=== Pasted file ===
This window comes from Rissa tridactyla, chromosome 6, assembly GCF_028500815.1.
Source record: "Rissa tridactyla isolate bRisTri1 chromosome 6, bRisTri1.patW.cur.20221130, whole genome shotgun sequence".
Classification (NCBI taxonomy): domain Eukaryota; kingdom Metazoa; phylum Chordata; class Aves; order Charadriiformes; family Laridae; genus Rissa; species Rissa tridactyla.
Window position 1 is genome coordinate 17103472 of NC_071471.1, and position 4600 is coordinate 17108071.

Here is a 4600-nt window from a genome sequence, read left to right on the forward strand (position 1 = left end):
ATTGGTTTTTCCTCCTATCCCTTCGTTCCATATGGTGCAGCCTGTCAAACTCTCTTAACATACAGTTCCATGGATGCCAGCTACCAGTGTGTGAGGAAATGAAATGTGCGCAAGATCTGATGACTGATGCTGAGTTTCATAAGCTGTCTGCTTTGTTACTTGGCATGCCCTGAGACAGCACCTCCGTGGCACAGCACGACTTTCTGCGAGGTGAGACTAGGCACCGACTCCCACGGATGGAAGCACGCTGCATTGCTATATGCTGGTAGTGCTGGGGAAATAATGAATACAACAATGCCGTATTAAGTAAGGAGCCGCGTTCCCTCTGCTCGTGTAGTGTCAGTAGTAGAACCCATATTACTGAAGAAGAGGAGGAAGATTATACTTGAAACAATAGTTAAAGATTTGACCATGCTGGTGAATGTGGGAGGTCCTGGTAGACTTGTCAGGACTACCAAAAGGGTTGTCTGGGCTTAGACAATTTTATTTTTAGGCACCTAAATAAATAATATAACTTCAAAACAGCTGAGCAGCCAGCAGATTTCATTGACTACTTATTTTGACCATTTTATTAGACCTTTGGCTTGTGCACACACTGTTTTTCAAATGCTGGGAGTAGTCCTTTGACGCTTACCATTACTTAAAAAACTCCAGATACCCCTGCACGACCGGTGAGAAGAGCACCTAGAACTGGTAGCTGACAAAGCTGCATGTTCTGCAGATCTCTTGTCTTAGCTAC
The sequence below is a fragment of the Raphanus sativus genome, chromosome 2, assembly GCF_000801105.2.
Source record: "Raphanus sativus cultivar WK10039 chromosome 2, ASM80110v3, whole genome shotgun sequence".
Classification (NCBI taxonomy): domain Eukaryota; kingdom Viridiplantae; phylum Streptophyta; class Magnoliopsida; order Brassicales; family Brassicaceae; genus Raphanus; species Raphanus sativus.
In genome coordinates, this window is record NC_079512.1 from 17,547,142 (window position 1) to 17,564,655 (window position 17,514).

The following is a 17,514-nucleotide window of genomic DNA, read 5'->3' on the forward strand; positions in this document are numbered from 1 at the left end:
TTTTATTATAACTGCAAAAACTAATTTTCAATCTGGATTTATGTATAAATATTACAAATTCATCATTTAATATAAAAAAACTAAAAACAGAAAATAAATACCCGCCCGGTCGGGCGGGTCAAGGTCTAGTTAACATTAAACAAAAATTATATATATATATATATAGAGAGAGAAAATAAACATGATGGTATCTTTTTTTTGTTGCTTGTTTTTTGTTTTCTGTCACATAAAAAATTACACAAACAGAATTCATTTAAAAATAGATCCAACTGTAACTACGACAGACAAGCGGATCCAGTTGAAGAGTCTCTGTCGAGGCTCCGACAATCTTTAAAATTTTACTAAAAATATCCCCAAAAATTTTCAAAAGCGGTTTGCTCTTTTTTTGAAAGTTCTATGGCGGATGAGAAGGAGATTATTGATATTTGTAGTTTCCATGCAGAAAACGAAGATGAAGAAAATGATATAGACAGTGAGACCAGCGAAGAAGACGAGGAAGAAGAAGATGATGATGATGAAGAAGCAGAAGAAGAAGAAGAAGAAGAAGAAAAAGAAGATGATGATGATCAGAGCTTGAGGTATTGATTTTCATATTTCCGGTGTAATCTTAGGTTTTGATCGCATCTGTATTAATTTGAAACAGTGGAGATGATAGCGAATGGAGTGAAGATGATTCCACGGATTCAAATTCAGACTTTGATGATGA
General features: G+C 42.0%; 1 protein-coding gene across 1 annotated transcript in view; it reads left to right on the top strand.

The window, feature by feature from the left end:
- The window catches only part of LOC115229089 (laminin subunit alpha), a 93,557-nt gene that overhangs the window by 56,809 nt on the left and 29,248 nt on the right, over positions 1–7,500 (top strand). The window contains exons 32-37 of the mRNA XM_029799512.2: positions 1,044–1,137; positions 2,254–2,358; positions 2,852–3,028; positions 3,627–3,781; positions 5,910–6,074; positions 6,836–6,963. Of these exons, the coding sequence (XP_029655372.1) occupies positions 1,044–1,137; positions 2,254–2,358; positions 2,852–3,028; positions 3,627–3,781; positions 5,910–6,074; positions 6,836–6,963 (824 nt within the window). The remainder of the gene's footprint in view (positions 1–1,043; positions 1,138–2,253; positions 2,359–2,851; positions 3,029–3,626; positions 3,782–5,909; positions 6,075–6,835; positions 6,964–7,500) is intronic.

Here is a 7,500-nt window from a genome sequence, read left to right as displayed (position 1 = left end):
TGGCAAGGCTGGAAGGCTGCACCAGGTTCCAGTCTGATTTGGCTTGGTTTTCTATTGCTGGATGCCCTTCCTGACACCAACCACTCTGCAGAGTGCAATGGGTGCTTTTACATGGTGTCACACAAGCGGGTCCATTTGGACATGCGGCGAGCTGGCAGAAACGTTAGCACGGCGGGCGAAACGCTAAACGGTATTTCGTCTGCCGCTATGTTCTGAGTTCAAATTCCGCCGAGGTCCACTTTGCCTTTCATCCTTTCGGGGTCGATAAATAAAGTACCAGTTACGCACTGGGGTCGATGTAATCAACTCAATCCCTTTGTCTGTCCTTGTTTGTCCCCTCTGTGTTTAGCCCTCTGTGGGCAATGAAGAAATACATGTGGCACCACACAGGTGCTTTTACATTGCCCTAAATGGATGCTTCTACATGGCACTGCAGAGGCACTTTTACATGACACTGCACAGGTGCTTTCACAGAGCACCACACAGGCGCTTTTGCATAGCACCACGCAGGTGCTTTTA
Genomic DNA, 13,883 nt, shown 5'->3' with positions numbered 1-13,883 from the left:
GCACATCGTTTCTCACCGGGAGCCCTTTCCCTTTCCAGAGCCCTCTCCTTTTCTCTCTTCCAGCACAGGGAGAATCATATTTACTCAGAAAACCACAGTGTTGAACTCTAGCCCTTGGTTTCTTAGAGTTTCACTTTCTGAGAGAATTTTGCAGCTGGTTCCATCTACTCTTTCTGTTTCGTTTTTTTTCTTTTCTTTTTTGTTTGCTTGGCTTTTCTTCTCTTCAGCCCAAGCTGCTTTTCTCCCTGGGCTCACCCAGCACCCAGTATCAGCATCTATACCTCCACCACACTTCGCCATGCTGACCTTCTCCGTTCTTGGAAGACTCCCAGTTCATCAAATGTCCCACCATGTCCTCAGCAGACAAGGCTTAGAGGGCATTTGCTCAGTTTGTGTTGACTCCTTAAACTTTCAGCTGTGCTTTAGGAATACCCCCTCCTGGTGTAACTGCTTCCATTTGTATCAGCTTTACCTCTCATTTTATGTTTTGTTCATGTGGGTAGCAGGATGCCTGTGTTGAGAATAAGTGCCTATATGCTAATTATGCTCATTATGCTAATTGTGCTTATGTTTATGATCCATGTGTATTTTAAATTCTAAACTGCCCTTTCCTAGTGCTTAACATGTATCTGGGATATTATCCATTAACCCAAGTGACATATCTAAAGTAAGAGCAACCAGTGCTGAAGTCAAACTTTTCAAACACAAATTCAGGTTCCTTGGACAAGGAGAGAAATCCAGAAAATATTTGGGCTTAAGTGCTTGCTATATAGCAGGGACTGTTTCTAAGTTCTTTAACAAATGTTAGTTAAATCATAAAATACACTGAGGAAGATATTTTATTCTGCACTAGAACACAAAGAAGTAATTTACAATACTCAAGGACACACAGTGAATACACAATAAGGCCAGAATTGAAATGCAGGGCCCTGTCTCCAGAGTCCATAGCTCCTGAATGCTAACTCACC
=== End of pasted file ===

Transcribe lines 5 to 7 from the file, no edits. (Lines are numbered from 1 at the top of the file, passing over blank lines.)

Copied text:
Here is a 4600-nt window from a genome sequence, read left to right on the forward strand (position 1 = left end):
ATTGGTTTTTCCTCCTATCCCTTCGTTCCATATGGTGCAGCCTGTCAAACTCTCTTAACATACAGTTCCATGGATGCCAGCTACCAGTGTGTGAGGAAATGAAATGTGCGCAAGATCTGATGACTGATGCTGAGTTTCATAAGCTGTCTGCTTTGTTACTTGGCATGCCCTGAGACAGCACCTCCGTGGCACAGCACGACTTTCTGCGAGGTGAGACTAGGCACCGACTCCCACGGATGGAAGCACGCTGCATTGCTATATGCTGGTAGTGCTGGGGAAATAATGAATACAACAATGCCGTATTAAGTAAGGAGCCGCGTTCCCTCTGCTCGTGTAGTGTCAGTAGTAGAACCCATATTACTGAAGAAGAGGAGGAAGATTATACTTGAAACAATAGTTAAAGATTTGACCATGCTGGTGAATGTGGGAGGTCCTGGTAGACTTGTCAGGACTACCAAAAGGGTTGTCTGGGCTTAGACAATTTTATTTTTAGGCACCTAAATAAATAATATAACTTCAAAACAGCTGAGCAGCCAGCAGATTTCATTGACTACTTATTTTGACCATTTTATTAGACCTTTGGCTTGTGCACACACTGTTTTTCAAATGCTGGGAGTAGTCCTTTGACGCTTACCATTACTTAAAAAACTCCAGATACCCCTGCACGACCGGTGAGAAGAGCACCTAGAACTGGTAGCTGACAAAGCTGCATGTTCTGCAGATCTCTTGTCTTAGCTAC
The sequence below is a fragment of the Raphanus sativus genome, chromosome 2, assembly GCF_000801105.2.